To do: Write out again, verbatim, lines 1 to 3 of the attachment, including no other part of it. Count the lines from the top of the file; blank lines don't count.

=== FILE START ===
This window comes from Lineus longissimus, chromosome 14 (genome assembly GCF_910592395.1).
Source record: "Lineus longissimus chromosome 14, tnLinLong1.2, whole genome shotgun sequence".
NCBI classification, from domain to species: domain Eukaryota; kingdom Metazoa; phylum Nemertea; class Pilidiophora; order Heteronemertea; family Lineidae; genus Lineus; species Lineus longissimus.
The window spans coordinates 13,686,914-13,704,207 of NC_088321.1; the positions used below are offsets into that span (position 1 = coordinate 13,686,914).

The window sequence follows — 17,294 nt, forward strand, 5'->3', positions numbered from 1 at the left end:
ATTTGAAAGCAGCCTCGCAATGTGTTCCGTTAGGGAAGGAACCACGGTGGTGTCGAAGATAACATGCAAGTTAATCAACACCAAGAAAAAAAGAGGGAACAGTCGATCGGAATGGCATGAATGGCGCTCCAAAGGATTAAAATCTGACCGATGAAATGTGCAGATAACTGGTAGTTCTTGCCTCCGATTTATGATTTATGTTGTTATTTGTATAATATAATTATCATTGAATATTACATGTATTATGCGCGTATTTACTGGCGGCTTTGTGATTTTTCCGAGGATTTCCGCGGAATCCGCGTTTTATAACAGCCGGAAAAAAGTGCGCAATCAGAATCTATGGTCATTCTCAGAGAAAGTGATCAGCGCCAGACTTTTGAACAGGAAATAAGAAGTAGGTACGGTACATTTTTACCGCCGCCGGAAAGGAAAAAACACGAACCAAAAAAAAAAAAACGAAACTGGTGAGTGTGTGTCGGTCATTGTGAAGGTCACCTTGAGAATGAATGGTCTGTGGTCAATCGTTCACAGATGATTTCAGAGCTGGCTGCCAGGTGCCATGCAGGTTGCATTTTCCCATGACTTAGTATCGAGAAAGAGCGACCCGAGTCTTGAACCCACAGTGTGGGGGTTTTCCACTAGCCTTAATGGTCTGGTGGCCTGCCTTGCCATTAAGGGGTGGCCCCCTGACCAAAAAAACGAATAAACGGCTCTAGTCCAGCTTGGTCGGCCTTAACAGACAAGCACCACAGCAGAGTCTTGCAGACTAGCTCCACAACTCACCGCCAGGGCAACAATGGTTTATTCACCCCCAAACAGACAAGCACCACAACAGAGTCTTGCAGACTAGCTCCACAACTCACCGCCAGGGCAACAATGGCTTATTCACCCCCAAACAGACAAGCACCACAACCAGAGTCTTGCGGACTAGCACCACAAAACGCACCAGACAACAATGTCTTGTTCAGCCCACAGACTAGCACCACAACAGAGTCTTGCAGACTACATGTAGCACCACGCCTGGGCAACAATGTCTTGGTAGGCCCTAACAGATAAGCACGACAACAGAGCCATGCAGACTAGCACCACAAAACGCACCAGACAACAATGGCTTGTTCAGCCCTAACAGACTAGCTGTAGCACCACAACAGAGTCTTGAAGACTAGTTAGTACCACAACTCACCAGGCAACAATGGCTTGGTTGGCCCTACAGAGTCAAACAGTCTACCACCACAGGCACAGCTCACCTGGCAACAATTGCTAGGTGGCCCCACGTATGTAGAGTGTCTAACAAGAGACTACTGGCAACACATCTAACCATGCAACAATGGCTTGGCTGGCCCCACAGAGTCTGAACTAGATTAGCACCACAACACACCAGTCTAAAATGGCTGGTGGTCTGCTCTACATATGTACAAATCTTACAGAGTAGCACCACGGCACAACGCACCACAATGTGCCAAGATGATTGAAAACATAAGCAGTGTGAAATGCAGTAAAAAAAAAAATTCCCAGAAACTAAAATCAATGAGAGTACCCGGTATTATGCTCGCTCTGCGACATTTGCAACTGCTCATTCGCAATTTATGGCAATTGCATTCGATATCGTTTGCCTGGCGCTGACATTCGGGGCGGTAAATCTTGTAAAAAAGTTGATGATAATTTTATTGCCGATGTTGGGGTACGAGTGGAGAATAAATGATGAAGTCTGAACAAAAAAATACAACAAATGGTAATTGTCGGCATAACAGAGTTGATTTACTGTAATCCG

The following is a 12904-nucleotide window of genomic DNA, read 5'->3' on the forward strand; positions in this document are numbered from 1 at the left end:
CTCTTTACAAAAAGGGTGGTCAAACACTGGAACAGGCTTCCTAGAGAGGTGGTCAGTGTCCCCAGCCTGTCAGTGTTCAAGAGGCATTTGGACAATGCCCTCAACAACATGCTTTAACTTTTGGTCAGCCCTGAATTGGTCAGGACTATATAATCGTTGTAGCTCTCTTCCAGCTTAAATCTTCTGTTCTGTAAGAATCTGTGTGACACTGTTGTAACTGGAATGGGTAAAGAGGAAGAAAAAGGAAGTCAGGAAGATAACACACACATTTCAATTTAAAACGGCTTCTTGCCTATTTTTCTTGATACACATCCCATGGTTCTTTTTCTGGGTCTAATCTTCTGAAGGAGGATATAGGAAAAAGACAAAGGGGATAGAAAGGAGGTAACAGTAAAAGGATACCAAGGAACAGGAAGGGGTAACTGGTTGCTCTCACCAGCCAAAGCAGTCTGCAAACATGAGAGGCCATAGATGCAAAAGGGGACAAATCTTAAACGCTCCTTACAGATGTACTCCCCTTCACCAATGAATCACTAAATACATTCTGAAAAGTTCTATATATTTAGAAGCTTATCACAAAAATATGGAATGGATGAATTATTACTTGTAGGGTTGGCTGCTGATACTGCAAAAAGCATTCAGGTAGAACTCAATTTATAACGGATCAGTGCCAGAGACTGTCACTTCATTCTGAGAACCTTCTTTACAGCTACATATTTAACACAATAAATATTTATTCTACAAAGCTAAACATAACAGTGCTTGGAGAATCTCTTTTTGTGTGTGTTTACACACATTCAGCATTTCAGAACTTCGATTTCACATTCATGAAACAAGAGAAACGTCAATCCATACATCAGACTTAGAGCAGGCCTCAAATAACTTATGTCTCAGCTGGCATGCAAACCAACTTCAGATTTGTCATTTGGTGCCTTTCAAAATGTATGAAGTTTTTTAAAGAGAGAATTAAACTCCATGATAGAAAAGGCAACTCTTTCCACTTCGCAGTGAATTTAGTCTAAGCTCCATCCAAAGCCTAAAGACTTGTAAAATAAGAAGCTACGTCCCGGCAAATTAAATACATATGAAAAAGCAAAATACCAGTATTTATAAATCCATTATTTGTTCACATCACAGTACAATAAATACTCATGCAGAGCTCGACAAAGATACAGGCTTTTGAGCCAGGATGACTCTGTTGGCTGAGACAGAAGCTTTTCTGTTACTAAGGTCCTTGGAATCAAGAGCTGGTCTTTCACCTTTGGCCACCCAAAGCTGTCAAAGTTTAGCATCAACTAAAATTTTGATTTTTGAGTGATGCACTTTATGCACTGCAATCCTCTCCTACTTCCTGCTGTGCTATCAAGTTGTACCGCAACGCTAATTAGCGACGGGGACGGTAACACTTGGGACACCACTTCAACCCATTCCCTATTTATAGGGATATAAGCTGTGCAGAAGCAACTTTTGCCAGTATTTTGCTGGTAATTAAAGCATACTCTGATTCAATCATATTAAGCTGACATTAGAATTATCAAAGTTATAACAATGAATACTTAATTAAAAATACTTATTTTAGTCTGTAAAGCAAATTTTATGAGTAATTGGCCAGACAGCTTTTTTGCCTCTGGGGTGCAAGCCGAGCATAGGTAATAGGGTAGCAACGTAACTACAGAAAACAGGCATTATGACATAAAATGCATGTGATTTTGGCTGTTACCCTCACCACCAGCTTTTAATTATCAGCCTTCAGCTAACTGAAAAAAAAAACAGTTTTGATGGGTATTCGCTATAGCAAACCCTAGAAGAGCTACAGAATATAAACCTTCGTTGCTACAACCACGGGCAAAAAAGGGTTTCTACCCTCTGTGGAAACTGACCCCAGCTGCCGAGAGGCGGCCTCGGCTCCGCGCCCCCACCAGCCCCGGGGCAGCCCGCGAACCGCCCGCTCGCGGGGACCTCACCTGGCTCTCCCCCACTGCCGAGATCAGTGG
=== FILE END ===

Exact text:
This window comes from Lineus longissimus, chromosome 14 (genome assembly GCF_910592395.1).
Source record: "Lineus longissimus chromosome 14, tnLinLong1.2, whole genome shotgun sequence".
NCBI classification, from domain to species: domain Eukaryota; kingdom Metazoa; phylum Nemertea; class Pilidiophora; order Heteronemertea; family Lineidae; genus Lineus; species Lineus longissimus.